April 25th, 2017

    Originally from Russia, Valentina Durand was living in New York and working in sales and trading at Merrill Lynch when she realized her future was in investing. Given her strong finance background, Valentina wanted an MBA program where she could step directly into advanced level courses that would immediately take her beyond her current knowledge. Booth provided exactly that opportunity as well as lots of ways to get real life experiences while she is attending school.

    For instance, Valentina became a member of several investment-focused student groups, which expanded her education far outside the classroom—from learning how to put together a persuasive stock pitch to speaking with investment professionals about their career advice and investment philosophies. Exposure to such people and information is something Valentina says she only has because she’s a student at Chicago Booth.

    Watch Student Stories: Valentina Durand
     

     
    See our latest videos here and stay tuned for more upcoming student stories. In the meantime, join one of our live chats this month to talk directly with current students.
     

    Best,
    Kate

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    Planning for Your MBA: Advice from the Financial Aid Office

    April 13th, 2017

    Picture of studentIf you’re thinking about business school in the near future, chances are you are also exploring how MBA students finance their education. While the MBA continues to be one of the best short and long-term investments you can make into yourself and your future, it does necessitate a bit of planning ahead. Booth’s office of Financial Aid offers prospective students some information on what to expect and some additional options you may not have considered.

    Know what expenses to expect
    We suggest you start by looking at current tuition rates at your target schools. Even if it’s a year or two before you want to begin your program, you can start calculating a close approximation of costs now. Most schools break down their cost of attendance to include estimates such as renting an apartment, buying a computer, food, textbooks, and securing health insurance — all mandatory expenses every student will have to factor in. At Booth, for example, students may request a loan amount that can also cover these mandatory items.

     
    Your MBA costs, however, won’t be limited to tuition and the necessities mentioned above. Many programs also offer endless travel opportunities – academic, career-related, and purely social. For example, Booth students take Career Treks to meet alumni and industry leaders in various cities in the US and internationally during academic breaks. You will also likely get involved with several student groups, which generally have fees to join. Many Booth hopefuls have their sights set on joining a Random Walk trip with fellow incomings classmates before school begins, which requires money out of pocket—albeit money well spent. A number of events you want to attend (socials, formals, trips, spring break, etc.) may pop up each quarter, so plan to add a few such expenses to your list. This is where money you save before you begin an MBA program will come in handy.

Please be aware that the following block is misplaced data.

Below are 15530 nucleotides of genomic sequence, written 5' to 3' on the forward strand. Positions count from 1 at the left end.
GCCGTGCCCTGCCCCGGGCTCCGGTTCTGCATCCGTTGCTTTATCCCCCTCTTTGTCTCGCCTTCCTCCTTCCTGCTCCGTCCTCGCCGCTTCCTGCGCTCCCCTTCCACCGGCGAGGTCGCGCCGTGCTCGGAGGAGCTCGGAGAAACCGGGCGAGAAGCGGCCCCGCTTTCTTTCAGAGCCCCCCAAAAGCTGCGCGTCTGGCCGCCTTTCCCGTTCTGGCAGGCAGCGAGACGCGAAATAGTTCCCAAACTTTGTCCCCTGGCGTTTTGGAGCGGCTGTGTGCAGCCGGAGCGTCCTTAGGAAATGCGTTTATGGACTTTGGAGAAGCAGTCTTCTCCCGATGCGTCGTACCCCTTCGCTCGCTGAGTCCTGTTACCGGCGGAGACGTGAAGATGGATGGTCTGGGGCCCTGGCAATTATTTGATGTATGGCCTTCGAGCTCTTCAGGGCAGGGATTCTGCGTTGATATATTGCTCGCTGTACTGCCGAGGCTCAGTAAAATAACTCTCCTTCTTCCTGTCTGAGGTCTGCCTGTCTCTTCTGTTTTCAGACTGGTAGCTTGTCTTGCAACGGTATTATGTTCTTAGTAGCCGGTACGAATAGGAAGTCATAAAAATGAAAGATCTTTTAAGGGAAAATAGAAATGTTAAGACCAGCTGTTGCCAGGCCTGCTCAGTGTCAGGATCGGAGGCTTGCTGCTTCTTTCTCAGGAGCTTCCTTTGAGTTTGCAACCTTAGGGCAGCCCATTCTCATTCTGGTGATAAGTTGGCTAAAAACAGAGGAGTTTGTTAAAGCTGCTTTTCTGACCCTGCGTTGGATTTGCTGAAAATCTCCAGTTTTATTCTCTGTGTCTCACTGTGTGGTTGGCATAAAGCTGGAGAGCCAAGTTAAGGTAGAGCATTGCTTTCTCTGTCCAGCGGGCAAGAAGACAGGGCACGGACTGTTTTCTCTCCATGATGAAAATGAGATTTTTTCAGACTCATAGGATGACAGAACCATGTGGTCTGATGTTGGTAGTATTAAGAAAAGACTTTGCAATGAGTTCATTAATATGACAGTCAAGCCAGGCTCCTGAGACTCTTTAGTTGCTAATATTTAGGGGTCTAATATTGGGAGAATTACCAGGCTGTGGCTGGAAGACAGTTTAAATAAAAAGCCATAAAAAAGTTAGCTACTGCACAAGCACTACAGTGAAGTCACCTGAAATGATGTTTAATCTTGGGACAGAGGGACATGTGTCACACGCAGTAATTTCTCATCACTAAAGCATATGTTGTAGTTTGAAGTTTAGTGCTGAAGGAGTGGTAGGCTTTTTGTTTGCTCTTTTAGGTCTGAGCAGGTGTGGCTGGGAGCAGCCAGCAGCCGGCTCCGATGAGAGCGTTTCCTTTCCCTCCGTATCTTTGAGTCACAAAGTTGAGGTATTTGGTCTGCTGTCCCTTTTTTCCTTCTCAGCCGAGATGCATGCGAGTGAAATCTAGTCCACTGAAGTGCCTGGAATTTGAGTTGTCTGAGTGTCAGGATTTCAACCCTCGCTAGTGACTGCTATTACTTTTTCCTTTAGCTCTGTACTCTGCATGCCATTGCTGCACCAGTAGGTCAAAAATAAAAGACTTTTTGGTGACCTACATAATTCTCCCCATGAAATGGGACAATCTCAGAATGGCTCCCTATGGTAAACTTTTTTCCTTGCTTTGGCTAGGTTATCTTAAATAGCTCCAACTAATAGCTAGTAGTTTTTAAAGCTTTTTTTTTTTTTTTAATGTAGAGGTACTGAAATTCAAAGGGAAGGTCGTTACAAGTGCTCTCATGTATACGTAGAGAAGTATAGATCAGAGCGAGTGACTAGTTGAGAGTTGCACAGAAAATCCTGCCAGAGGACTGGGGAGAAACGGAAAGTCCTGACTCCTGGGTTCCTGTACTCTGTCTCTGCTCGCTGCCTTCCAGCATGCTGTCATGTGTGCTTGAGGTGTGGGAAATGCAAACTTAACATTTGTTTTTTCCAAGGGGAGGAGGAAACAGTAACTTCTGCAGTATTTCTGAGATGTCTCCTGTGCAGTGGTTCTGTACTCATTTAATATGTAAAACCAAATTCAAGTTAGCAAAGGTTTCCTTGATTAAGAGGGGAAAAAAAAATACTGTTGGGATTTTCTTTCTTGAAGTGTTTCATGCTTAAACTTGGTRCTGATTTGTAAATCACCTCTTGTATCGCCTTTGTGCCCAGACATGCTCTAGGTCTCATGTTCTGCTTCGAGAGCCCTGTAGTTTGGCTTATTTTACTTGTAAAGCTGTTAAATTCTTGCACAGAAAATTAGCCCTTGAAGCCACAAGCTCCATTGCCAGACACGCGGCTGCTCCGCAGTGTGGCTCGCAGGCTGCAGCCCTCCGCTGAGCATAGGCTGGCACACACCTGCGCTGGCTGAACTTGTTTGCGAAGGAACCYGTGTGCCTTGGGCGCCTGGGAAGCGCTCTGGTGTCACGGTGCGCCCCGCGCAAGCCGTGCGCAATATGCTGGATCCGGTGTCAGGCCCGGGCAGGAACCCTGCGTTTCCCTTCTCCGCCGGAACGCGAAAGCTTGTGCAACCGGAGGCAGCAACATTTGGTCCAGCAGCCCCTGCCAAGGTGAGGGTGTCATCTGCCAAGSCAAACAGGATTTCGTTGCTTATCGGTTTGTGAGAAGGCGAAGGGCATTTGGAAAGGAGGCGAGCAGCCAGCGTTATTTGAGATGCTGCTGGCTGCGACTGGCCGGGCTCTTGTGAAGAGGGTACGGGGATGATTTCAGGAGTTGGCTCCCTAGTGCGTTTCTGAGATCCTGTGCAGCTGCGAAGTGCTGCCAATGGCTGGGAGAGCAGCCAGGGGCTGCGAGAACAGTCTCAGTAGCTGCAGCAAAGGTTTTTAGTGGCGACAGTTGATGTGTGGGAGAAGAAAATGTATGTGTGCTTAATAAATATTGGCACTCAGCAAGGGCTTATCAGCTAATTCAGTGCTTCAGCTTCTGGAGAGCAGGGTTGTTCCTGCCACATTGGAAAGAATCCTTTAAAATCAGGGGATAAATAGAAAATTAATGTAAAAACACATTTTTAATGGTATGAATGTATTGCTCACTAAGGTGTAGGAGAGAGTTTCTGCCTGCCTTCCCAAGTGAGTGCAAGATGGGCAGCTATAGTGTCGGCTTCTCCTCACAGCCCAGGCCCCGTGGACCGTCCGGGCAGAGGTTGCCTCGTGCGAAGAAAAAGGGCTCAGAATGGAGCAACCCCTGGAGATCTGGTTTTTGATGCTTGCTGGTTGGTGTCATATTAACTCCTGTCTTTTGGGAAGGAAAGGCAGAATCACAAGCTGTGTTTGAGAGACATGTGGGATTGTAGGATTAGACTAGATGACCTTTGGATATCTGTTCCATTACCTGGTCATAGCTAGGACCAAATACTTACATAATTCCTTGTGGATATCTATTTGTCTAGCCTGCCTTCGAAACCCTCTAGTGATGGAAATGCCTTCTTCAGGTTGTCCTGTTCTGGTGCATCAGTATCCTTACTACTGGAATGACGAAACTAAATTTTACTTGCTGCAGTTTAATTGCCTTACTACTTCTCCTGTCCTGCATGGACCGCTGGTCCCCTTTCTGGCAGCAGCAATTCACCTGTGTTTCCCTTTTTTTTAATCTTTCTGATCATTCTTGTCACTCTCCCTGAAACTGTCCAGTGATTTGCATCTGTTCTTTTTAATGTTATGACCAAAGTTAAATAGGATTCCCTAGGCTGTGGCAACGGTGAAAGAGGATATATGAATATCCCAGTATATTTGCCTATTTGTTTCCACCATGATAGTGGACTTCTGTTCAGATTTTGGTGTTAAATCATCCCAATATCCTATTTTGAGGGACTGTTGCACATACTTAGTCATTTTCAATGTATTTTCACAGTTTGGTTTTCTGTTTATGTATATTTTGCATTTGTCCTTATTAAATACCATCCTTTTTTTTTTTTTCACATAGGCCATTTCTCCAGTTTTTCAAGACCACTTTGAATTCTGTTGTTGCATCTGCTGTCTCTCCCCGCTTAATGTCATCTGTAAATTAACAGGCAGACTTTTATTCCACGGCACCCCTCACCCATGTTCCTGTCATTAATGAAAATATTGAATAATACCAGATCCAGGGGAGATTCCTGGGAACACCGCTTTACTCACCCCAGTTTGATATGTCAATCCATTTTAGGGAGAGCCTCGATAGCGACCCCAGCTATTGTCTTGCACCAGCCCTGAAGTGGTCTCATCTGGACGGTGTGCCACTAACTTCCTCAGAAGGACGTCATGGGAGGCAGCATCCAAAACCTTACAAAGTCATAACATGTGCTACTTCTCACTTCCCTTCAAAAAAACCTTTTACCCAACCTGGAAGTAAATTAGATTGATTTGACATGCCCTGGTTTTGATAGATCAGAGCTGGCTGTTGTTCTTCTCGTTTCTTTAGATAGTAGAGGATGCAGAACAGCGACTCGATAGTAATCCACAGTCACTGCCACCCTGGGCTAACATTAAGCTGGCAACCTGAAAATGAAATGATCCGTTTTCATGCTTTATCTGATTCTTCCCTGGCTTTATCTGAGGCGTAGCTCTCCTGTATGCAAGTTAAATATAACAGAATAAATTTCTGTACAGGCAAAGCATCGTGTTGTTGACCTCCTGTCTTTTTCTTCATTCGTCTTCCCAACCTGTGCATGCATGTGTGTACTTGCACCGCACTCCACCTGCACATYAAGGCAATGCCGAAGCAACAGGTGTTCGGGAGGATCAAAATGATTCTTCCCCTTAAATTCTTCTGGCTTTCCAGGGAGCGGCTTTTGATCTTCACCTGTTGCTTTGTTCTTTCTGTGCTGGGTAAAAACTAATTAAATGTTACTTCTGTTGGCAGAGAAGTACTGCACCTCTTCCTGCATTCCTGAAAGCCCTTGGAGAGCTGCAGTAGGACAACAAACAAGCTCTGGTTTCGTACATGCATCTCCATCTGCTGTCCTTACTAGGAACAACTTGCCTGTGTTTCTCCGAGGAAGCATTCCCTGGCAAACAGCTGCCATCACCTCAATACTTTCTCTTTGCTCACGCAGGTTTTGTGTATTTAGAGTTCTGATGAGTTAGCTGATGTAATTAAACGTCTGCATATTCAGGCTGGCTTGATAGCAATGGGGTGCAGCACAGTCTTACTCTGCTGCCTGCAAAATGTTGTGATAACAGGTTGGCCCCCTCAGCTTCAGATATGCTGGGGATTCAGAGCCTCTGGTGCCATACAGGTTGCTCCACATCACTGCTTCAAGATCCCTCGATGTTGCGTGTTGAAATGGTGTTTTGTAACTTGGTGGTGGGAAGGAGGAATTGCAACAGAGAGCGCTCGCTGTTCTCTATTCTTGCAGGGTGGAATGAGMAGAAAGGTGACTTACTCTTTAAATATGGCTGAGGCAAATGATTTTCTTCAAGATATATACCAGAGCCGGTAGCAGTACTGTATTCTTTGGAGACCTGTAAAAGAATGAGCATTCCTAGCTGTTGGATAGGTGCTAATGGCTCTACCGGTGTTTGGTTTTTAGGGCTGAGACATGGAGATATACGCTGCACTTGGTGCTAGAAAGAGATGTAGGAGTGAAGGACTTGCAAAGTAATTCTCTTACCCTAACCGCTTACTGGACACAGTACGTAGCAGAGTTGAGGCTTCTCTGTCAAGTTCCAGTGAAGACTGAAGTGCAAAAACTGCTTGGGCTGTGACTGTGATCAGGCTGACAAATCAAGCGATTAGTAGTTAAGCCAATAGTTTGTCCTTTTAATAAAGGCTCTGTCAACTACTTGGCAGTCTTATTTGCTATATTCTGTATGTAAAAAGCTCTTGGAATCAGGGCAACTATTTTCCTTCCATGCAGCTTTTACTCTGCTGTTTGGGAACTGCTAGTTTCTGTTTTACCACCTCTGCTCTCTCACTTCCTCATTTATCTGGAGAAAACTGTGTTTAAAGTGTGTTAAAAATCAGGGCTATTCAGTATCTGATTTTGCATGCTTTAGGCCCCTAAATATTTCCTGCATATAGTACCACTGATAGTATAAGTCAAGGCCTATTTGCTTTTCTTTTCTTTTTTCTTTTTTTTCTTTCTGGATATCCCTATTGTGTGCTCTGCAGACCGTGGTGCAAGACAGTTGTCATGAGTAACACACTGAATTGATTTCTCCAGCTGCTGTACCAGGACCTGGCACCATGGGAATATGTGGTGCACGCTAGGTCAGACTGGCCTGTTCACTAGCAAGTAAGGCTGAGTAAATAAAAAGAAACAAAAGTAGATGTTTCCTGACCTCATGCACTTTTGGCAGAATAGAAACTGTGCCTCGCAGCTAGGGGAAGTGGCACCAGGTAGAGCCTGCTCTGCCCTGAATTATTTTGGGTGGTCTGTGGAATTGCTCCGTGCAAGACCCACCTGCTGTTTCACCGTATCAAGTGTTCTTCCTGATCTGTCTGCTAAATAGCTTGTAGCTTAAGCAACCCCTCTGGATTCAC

Be in the driver’s seat
    It’s important to note that your lifestyle during your time as an MBA student can vary wildly based on your choices and, ultimately, you can control how far your money will take you. Be mindful in choosing the right balance for you and plan to be strategic with your spending. Try to identify any easy ‘big wins’—for example, if you can live with a roommate, you can see significant savings in housing costs. Maybe you already have a great laptop, plenty of frequent flyer miles, or have no problem leaving your car behind and taking advantage of Chicago’s public transportation. All of this can add up to significant savings during your MBA program.

    Prior to even starting their MBA, many students create a savings goal for how much money they want to set aside by the time school begins. The rationale being that every extra dollar you save now is one you won’t have to borrow.

    Other funding options
    In addition to applying for federal or private student loans, doing the work to find other funding options will pay off. Does your employer offer MBA sponsorship, or any type of tuition assistance? If so, is it in your best interest to utilize such funds (and accept the terms of such support)? Employer support can require a commitment to return to the employer after school. Be sure to investigate whether an employer assistance program a.) is negotiable; and b.) has amenable terms.